Serves 2.  Preparation 10 Minutes, Cooking 10 Minutes


For the beef:

  • 300g Shaved steak/Stir fry beef
  • 2 Tbsp Soy
  • 2 Tbsp Mirin (or Rice Wine Vinegar)
  • 2 tsp Brown Sugar
  • 1 Clove Garlic, crushed
  • Half a Red chilli, chopped

  • 1 Carrot, julienne
  • Handful of mange tout
  • Handful of baby corn
  • 1 thumb-sized piece of ginger, julienne
  • Half a tin of water chestnuts
For the noodles:

  • 1 tsp Red Miso paste
  • 1 tbsp Soy sauce
  • 1 tbsp Mirin
  • 1 tbsp Sesame oil
  • 4 tbsp Water
  • 2 portions of straight to wok Udon noodles
  • Big handful of Beansprouts
  • Spring onions, Red Chilli and Sesame Seeds to garnish

  1. Marinade the beef in a mixture of the Soy, Mirin, Brown Sugar, Garlic and Chilli – the longer the better.  If you can do this before work and leave it in the fridge all day then brilliant, but who’s that organised?  Worst case scenario, just leave it marinading for as long as it takes you to julienne the vegetables.
  2. Fry the beef in some sesame oil for about a minute, or until it’s seared.  Add the vegetables, ginger and water chestnuts and cook for another minute or so, remembering not to overcook it.  Transfer this into another pan.
  3. Add the miso paste, soy, Mirin, sesame oil and water to the wok you’ve just used for the beef and mix it all together while bringing it to a simmer.  Break up the noodles and cook them in the wok for a minute or two.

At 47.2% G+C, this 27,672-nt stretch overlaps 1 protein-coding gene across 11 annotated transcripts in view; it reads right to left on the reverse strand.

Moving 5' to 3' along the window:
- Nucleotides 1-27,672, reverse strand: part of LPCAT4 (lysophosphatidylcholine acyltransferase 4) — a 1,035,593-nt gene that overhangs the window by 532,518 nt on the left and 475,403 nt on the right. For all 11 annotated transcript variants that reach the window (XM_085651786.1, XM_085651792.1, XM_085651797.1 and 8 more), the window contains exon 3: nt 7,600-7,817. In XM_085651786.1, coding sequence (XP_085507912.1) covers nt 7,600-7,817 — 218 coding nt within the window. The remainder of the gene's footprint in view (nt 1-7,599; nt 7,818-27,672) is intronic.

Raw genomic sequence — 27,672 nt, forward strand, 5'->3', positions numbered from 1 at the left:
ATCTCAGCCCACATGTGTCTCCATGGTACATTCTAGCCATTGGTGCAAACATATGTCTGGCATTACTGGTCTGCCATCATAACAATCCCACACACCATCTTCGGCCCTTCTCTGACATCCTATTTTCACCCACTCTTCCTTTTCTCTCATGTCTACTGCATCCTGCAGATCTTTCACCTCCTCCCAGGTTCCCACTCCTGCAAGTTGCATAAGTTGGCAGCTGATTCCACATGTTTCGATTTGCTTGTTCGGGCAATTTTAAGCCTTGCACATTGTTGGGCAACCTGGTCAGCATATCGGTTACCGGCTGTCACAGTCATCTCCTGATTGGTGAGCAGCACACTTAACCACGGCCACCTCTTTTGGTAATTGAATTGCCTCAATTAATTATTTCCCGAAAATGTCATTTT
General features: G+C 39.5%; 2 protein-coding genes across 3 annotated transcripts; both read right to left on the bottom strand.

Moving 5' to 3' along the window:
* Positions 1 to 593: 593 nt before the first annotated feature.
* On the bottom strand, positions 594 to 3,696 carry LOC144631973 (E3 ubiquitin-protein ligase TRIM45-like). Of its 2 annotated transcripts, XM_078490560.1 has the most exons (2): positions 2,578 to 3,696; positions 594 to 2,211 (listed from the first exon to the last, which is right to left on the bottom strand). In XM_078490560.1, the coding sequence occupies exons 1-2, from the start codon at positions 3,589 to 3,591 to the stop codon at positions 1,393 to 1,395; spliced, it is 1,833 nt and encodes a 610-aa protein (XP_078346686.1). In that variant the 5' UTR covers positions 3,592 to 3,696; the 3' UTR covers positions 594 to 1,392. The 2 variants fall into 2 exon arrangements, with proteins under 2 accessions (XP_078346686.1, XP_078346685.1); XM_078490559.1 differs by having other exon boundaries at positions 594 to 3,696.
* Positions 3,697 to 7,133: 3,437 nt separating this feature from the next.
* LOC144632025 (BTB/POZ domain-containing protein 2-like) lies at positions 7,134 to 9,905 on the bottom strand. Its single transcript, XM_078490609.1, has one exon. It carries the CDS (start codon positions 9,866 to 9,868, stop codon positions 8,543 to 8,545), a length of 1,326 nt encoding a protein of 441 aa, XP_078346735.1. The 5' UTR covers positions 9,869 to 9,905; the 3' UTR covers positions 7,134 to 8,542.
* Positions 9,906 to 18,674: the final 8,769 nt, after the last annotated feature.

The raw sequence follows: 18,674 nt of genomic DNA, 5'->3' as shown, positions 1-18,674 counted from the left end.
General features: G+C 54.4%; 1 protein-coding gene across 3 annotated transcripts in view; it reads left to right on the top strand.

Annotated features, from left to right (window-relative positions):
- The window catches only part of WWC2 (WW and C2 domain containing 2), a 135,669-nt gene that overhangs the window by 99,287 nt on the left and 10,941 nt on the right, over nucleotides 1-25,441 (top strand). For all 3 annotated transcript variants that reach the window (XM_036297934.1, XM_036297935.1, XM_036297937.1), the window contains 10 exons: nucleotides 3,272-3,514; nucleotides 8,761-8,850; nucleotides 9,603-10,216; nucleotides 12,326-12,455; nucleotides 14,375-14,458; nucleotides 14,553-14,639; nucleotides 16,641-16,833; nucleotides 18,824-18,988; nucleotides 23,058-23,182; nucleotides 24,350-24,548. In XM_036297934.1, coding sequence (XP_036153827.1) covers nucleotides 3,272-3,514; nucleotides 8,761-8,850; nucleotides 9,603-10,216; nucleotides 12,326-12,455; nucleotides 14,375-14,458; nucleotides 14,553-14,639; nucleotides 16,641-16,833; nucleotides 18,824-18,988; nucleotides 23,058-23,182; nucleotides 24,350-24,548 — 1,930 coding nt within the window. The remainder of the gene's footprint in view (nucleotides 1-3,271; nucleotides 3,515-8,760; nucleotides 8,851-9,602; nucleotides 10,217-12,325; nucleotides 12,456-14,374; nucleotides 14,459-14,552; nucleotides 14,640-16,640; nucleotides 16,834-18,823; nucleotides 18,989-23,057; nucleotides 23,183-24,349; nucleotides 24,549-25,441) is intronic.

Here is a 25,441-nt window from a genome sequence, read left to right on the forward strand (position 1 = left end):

4. Toss the beef and vegetables with the noodles for a minute to heat them up and disperse all the ingredients evenly.  Take off the heat and stir the beansprouts through.
  5. Dish it out and garnish with sesame seeds, red chilli for a bit of clean heat, and spring onions for freshness.

Recipe: Crab, Scallop and Black Pudding Jambalaya


I thought I’d have come up with a recipe for Jambalaya a long time ago, just to give me an excuse to say such a brilliant name over and over again until the word lost all meaning.  The final motivation came after a particularly somber Monday which dragged on for three-quarters of an eternity; a Ned Stark of a day that incessantly reminds you that Winter is coming, but all of the fun bits of it are weeks away yet; a day that somebody had imported into VSCO Cam, slid the temperature setting down to -8 and given everything and everyone a greyish blue hue.